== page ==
In one sense, Hawaii is just one of the states I've visited in my lifetime. But this was a special trip, given that my wife and I chose the islands for our honeymoon. It was an absolutely wonderful experience, which you can read about here.
So am I going to have to go easy on Hawaii's state quarter because it was such an incredible place to visit? Let's find out.
Before we get to that, it's worth mentioning that Hawaii was the last state to get a quarter in the Mint's series. The state wasn't admitted to the United States until August 21, 1959. So while the first quarters in the series started appearing in 1999, Hawaii's wasn't released until 2008.
Interestingly enough, the quarter was released just one day before that year's election. President Barack Obama was no doubt delighted to see the state quarter for his home state unveiled right before he was chosen for the highest office in the land. It's a happy little coincidence, unless you're one of those hollow-brained sapheads who takes the word of InfoWars as gospel. In that case, you're probably wondering if this quarter was a secret government device to rig the election results by assuring people that Obama grew up in Hawaii and not Muslim Socialist Kenyastan.
But back to the quarter. It's not Magneto, of course. Clearly this is meant to represent Hawaii's Gate of Kings. I'm not sure if that's Isildur or Anarion, but he's gazing toward the enemies of Gondor and raising his arm in a show of defiance.
OK fine, it's not that either. But it is a royal monarch, at least. The quarter depicts King Kamehameha I, one of the most well-known monarchs of the island's pre-state days. He is best known for uniting the Hawaiian Islands into a single kingdom, a feat he accomplished in 1810. Kamehameha's "Law of the Splintered Paddle" is also particularly well-regarded, as it held that citizens should be protected during wartime.
The fact that this design was chosen for the quarter is a solid affirmation of Hawaii's native culture and history. One other finalist's design also had King Kamehameha on it, with a Hawaiian beach in the background instead of the islands, but the two other finalists focused more on the touristy aspects of the archipelago. One of them had a hula dancer, which is indeed part of the Hawaiian culture but today seems to be more closely associated with the entertainment at hotel luaus. The last finalist had an awkward dude on a surfboard.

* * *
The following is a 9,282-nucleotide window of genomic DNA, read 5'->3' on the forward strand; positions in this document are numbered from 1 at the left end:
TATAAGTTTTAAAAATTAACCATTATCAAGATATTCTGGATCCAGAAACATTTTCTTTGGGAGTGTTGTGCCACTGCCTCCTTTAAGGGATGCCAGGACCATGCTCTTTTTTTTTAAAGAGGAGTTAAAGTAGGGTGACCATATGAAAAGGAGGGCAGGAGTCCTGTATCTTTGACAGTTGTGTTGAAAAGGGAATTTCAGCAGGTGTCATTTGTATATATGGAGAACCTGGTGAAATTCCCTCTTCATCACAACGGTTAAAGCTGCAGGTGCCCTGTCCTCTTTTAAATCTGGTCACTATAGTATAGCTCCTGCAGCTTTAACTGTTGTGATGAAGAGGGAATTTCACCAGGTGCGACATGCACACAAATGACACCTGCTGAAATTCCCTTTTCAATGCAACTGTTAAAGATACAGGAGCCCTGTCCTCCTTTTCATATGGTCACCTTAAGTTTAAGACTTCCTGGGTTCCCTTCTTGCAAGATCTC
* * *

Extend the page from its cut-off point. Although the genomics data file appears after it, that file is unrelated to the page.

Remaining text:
"I own a timeshare!" (Source)
It's also striking that the quarter uses a lengthy Hawaiian phrase. The other finalists simply stuck with "aloha," the word everyone knows as the traditional greeting and farewell. The phrase on the approved quarter, "Ua mau ke ea o ka aina i ka pono," translates to "The life of the land is perpetuated in righteousness."
This gets a tad awkward for a few reasons. For one thing, the phrase was spoken by Kamehameha III, not Kamehameha I as the quarter design implies. There's also the fact that the phrase is celebrating how the Hawaiian kingdom was restored after the British briefly seized control of the islands in 1843. I guess the United States can share some solidarity with the Hawaiians in this regard, since we booted the British monarchy as well. Then again, Hawaii is a U.S. possession only because U.S. officials backed an effort to depose the kingdom in 1893.
So the Hawaii quarter has a celebration of the restoration of monarchy on a piece of currency of a nation that celebrates the overthrow of monarchy and also deposed Hawaii's monarchy. It's a little convoluted. But hey, it makes you think more than Craig the retired hedge fund manager/surfer dude would*.
"My golden parachute could pay your salary for your entire working life!" (Source)
*Addendum: A friend let me know that the man portrayed on the surfboard is Duke Kahanamoku, not some random hedge fund trader who retired to the islands on a government bailout. Duke was an Olympic swimmer who is credited with popularizing the sport of surfing in Hawaii. He's a fascinating character, and it's too bad that his quarter design wasn't able to include his name. You can read more about him here.